High-school students get hands-on lesson in planting native species to produce beneficial ecosystem services on an ALUS Elgin farm.
On April 24, 2017, a group of high-school students devoted a full day to helping their local environment. ALUS Elgin Program Coordinator Alyssa Cousineau invited nine students from East Elgin Secondary School’s Environmental Leadership Program to help establish native wildlife habitat on an Ontario farm.
“Young people are the leaders of tomorrow, and these particular students have a very strong interest in the environment,” said Cousineau. “ALUS represents the future of conservation in Canada, so it was a great match!”
Guided by ALUS Elgin participant and supporter Stephen Hotchkiss, the students toured the 384-acre farm, situated along the Otter River in Elgin County, which currently has 40 acres enrolled in the ALUS Elgin program. A former tree nursery, the Hotchkiss family farm now raises bees and grows herbs, fruits and mushrooms, transforming these ingredients into packaged products that are sold at a general store in nearby Port Stanley, and distributed to restaurants and retailers across Canada and the US. Through their guided tour, the students learned how the Hotchkiss family integrates conservation projects into the operation of a profitable farm.
“Hosting demonstrations and workshops on our farm is an important part of our business,” said Hotchkiss, “as it allows consumers to engage directly with the agricultural and environmental processes involved in the production of their food.”
The young visitors also planted more than eight acres of wildlife habitat that day, including six acres of pollinator habitat and two acres of riparian zones.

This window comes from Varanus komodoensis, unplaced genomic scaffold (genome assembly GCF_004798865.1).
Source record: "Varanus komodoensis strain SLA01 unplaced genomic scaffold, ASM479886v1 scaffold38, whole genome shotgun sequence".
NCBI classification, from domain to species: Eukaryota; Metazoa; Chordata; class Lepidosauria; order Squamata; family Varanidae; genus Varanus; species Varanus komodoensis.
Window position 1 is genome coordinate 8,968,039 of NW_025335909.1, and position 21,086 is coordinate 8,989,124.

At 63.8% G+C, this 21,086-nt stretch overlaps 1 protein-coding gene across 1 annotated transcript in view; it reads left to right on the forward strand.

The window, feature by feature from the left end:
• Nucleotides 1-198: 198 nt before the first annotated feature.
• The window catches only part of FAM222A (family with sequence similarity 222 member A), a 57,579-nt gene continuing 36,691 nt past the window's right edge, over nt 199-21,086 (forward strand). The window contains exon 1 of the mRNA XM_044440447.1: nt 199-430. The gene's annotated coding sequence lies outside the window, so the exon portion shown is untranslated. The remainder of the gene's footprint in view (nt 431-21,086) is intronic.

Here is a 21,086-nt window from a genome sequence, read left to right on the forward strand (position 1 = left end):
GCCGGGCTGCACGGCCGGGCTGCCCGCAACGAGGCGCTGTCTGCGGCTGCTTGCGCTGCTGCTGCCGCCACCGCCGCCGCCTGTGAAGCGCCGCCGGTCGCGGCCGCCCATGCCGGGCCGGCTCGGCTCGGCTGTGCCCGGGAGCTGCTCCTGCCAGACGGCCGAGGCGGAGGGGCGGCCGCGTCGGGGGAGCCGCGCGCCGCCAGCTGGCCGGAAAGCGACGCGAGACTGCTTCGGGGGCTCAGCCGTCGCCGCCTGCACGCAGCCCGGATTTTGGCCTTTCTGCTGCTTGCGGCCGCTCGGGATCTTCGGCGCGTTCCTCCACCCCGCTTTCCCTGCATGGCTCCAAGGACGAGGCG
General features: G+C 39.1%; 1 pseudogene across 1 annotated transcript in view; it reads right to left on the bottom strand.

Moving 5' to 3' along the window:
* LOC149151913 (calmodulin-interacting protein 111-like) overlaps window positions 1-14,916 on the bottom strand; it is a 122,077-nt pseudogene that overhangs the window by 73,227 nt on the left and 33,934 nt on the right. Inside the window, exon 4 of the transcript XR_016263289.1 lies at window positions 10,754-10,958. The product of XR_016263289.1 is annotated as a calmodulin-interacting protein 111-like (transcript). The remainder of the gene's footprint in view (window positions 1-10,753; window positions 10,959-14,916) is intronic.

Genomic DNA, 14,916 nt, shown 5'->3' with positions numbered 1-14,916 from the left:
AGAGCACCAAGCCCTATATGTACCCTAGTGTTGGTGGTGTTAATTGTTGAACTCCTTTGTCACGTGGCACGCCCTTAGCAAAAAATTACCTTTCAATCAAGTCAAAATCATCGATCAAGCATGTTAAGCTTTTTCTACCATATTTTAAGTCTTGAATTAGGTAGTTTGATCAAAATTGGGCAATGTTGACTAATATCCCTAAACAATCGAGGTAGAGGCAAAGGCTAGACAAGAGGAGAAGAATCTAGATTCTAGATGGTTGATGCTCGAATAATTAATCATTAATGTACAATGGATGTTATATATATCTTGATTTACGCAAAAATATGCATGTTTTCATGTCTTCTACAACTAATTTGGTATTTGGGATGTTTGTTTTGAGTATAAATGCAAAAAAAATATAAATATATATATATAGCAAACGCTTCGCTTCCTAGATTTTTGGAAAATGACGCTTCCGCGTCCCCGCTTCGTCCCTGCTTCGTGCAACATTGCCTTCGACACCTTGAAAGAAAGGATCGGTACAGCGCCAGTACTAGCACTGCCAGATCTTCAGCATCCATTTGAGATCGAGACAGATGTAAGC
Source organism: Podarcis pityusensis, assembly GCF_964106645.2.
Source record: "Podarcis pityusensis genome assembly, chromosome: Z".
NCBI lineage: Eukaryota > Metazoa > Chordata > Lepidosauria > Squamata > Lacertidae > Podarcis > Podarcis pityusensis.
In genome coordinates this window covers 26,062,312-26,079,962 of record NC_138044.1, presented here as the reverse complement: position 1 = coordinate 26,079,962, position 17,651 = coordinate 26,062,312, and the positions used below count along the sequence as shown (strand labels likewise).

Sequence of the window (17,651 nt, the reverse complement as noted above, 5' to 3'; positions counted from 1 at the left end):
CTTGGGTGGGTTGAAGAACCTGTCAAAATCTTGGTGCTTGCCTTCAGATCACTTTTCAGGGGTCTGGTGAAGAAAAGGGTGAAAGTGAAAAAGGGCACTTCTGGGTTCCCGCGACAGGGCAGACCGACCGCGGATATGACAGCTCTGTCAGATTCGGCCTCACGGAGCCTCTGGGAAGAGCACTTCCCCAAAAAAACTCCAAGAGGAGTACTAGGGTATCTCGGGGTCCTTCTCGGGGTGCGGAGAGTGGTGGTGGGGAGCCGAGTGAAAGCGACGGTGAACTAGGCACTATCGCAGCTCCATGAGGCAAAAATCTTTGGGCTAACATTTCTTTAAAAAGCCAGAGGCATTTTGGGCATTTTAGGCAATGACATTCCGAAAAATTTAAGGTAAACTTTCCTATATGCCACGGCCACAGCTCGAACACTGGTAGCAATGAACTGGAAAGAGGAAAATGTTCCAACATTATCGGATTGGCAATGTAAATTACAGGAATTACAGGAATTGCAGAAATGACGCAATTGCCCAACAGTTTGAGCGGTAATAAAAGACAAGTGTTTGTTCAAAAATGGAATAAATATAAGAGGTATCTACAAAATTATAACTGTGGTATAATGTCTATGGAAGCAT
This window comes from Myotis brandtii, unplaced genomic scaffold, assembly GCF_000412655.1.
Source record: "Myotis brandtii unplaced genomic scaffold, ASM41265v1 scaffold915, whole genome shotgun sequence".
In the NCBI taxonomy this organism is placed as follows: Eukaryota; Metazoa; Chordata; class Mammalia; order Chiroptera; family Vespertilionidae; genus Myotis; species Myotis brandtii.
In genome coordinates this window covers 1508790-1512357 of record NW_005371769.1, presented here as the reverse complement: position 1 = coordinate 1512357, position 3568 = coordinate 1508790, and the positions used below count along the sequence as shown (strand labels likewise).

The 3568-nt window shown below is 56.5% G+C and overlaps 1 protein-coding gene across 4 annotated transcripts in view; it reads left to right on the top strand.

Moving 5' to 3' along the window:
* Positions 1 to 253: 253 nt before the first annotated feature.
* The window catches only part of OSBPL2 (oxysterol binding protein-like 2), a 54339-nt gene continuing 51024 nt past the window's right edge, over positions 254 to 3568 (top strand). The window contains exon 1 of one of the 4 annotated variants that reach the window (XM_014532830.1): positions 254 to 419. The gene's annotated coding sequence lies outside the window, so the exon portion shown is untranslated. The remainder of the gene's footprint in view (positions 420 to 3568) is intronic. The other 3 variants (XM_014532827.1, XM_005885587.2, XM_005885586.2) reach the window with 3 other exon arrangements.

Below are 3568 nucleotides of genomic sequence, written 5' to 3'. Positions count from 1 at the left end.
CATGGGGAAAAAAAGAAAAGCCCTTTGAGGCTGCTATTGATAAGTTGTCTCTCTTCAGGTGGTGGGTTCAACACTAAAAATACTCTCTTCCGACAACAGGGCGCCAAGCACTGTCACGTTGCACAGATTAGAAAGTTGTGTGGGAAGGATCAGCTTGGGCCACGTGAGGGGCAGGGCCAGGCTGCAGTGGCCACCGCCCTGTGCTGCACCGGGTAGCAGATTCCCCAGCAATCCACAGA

The pollinator habitat was established as a groundcover on a newly reforested section of the farm. The students hand-seeded by walking the area in parallel lines, broadcasting handfuls of seed as they went. The seed contained a diverse mix of native wildflowers and grasses, including compass plant, common milkweed, wild bergamot, big bluestem, Indian grass and switch grass. This ALUS project will provide quality habitat for native bees and other pollinators, thus enhancing the diversity and health of the forested area of the farm, which is helping produce cleaner air in the local area.
The high-schoolers also enhanced the riparian zones around two wetlands, where they added more than 100 trees and shrubs native to the Carolinian region, such as buttonbush, Chinquapin oak, common elder and New Jersey Tea, as well as wildflower species such as sedges, blue vervain, monkeyflower, marsh marigold and meadowsweet. They transplanted seedling plugs and sowed an additional 2 kg of seed between the plants. This enhanced riparian zone ALUS project will produce valuable wildlife habitat for many species, while also helping to filter field runoff before it enters the wetland, thus keeping the water cleaner for people downstream.
“It was a great day and we all had fun getting out there and doing something concrete to benefit our environment,” said student Amanda Bartch. “The land we planted will help birds, bees and butterflies, and it will help keep the water clean—these are things that I think the whole community can appreciate.”
This student field day was organized and hosted by ALUS Elgin, a partnership between the Long Point Region Conservation Authority and ALUS Canada, A Weston Family Initiative.
ALUS Elgin was able to purchase enough plant material to establish these wetland and riparian habitats thanks to a $21,000 grant from the Great Lakes Guardian Community Fund (from the MOECC). Other funders for this particular ALUS project included Elgin Clean Water and the Long Point Region Conservation Authority. The Tall Grass Prairie seed was sourced from Joe Csoff, while the riparian seedlings and seed were from Craig Bradford at St. Williams Nursery. Thank you to all these parties for their support.
ALUS would also like to thank Duncan Sinclair and all nine energetic students from the Environmental Leadership Program of East Elgin Secondary School, for your enthusiastic help. We hope you enjoyed your hands-on lesson about the beneficial ecosystem services produced on a farm!
And thanks once again to our host, Stephen Hotchkiss at the Hotchkiss family farm.